Since opening its doors on May 1st, Expo Milano 2015 has showcased contributions from 145 participating nations. One great architecture design project has been developed by the Swiss firm Herzog & de Meuron – the Slow Food Pavilion. The goal of this retail design project is to allow visitors to discover the significance of agricultural and food biodiversity, to explore the variety of the products that are protagonists of biodiversity, and to become aware of the need of adopting new consumption habits.
When Slow Food decided to participate at Expo 2015 to make its voice heard in this international platform, it became important to take on Herzog & de Meuron’s requirement to create an innovative Expo space that would be in harmony with the theme of Expo 2015: Feeding the Planet. Energy for Life. Slow Food agrees with Herzog & de Meuron’s vision of focusing on the content of the exposition rather than on pompous and unsustainable structures that would only distract the visitors from the real purpose of the event. Slow Food was therefore certain that it would like to collaborate with Herzog & de Meuron on the implementation of a special pavilion that would stick to the architects’ original master plan.
In 2014, Slow Food asked Herzog & de Meuron to take on the task of designing its space at Expo, and once they accepted, they started to work with Slow Food on the Pavilion, which is now in the implementation phase. It was extremely gratifying for Slow Food that the architects accepted, because it meant being able to see the organization’s main topics and concerns be interpreted and implemented architectonically by such an important partner. What followed was an extraordinary collaboration with Herzog & de Meuron, because they have shown a very accurate comprehension of the Slow Food philosophy, themes, and style.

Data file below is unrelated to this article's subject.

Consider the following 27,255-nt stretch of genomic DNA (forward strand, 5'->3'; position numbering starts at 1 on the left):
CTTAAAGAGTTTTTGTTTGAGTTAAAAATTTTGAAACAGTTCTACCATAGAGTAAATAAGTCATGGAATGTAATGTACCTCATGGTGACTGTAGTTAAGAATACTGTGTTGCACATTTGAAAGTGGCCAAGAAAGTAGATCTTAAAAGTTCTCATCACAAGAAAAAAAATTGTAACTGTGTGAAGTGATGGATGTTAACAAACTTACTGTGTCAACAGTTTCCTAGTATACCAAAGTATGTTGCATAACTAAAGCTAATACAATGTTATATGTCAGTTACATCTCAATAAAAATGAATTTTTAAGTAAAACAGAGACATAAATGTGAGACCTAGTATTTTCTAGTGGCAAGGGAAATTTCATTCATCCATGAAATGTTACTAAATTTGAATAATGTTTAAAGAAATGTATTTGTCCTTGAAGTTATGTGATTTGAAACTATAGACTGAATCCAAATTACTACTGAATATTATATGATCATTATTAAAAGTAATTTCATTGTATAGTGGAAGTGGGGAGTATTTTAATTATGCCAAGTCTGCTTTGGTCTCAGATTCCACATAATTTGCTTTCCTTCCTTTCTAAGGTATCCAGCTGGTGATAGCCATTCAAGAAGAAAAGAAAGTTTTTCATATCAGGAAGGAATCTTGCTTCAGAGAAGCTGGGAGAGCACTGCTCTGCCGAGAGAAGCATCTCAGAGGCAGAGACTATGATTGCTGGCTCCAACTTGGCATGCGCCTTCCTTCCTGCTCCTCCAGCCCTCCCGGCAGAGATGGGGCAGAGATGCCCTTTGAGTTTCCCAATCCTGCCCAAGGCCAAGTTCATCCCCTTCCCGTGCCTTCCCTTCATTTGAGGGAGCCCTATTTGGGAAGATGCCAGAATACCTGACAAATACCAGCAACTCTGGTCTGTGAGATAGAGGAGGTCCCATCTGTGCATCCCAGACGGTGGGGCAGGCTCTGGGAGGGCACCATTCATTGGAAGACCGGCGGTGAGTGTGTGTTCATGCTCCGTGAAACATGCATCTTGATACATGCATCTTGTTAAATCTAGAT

Carlo Petrini said in regard to the collaboration: “My initial expectations in working with Herzog & de Meuron have been exceeded: The experience has been filled with mutual understanding, and it was moving to see that they share the same ideas about sustainability, style, and what the spaces for a Universal Exposition should look like. Each of their suggestions was in coherence with our philosophy, and our interests overlapped in every single drawing or stylistic element, which made the collaboration extremely harmonious. We admire Herzog & de Meuron as one of few partners who managed to understand our message completely as well as keep an eye on every detail.”
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Jacques Herzog explains the Slow Food Pavilion as a space where “people can watch visual statements and read key texts about different consumption habits and their consequences for our planet, they can meet and discuss with exponents of sustainable agriculture and local food production to learn about alternative approaches, and they can smell and taste the richness of agricultural and food biodiversity.”
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